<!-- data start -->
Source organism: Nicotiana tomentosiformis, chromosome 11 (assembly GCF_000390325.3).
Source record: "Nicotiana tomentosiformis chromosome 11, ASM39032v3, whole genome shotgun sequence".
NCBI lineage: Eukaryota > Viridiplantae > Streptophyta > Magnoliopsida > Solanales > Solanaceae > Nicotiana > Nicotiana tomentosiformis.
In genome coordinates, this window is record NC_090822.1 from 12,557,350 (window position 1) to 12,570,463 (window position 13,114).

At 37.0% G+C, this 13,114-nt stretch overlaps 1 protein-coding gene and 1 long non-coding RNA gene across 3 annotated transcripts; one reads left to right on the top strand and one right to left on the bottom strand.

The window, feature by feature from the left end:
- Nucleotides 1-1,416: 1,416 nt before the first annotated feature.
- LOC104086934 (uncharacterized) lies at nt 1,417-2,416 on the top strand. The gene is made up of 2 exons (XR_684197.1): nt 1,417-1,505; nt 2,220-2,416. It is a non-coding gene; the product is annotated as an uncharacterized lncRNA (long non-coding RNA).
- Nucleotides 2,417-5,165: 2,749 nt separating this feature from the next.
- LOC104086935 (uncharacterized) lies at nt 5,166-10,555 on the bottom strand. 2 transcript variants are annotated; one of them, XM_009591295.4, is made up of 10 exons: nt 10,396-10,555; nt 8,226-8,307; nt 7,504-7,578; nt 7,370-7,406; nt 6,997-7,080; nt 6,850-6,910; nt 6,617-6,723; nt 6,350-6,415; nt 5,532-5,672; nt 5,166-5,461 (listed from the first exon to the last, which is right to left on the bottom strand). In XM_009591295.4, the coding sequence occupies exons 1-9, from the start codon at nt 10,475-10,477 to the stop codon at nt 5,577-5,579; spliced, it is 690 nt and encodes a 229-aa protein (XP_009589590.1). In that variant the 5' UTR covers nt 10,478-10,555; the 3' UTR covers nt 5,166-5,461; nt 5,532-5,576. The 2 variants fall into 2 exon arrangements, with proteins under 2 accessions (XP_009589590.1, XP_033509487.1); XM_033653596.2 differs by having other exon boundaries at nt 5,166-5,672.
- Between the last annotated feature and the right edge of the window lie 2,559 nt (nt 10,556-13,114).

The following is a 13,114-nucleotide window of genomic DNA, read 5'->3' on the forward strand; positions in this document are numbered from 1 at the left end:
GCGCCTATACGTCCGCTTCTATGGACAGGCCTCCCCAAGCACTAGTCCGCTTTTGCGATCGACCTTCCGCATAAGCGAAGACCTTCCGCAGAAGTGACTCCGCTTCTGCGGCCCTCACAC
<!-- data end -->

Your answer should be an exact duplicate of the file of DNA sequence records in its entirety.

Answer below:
Source organism: Nicotiana tomentosiformis, chromosome 11 (assembly GCF_000390325.3).
Source record: "Nicotiana tomentosiformis chromosome 11, ASM39032v3, whole genome shotgun sequence".
NCBI lineage: Eukaryota > Viridiplantae > Streptophyta > Magnoliopsida > Solanales > Solanaceae > Nicotiana > Nicotiana tomentosiformis.
In genome coordinates, this window is record NC_090822.1 from 12,557,350 (window position 1) to 12,570,463 (window position 13,114).

At 37.0% G+C, this 13,114-nt stretch overlaps 1 protein-coding gene and 1 long non-coding RNA gene across 3 annotated transcripts; one reads left to right on the top strand and one right to left on the bottom strand.

The window, feature by feature from the left end:
- Nucleotides 1-1,416: 1,416 nt before the first annotated feature.
- LOC104086934 (uncharacterized) lies at nt 1,417-2,416 on the top strand. The gene is made up of 2 exons (XR_684197.1): nt 1,417-1,505; nt 2,220-2,416. It is a non-coding gene; the product is annotated as an uncharacterized lncRNA (long non-coding RNA).
- Nucleotides 2,417-5,165: 2,749 nt separating this feature from the next.
- LOC104086935 (uncharacterized) lies at nt 5,166-10,555 on the bottom strand. 2 transcript variants are annotated; one of them, XM_009591295.4, is made up of 10 exons: nt 10,396-10,555; nt 8,226-8,307; nt 7,504-7,578; nt 7,370-7,406; nt 6,997-7,080; nt 6,850-6,910; nt 6,617-6,723; nt 6,350-6,415; nt 5,532-5,672; nt 5,166-5,461 (listed from the first exon to the last, which is right to left on the bottom strand). In XM_009591295.4, the coding sequence occupies exons 1-9, from the start codon at nt 10,475-10,477 to the stop codon at nt 5,577-5,579; spliced, it is 690 nt and encodes a 229-aa protein (XP_009589590.1). In that variant the 5' UTR covers nt 10,478-10,555; the 3' UTR covers nt 5,166-5,461; nt 5,532-5,576. The 2 variants fall into 2 exon arrangements, with proteins under 2 accessions (XP_009589590.1, XP_033509487.1); XM_033653596.2 differs by having other exon boundaries at nt 5,166-5,672.
- Between the last annotated feature and the right edge of the window lie 2,559 nt (nt 10,556-13,114).

The following is a 13,114-nucleotide window of genomic DNA, read 5'->3' on the forward strand; positions in this document are numbered from 1 at the left end:
GCGCCTATACGTCCGCTTCTATGGACAGGCCTCCCCAAGCACTAGTCCGCTTTTGCGATCGACCTTCCGCATAAGCGAAGACCTTCCGCAGAAGTGACTCCGCTTCTGCGGCCCTCACAC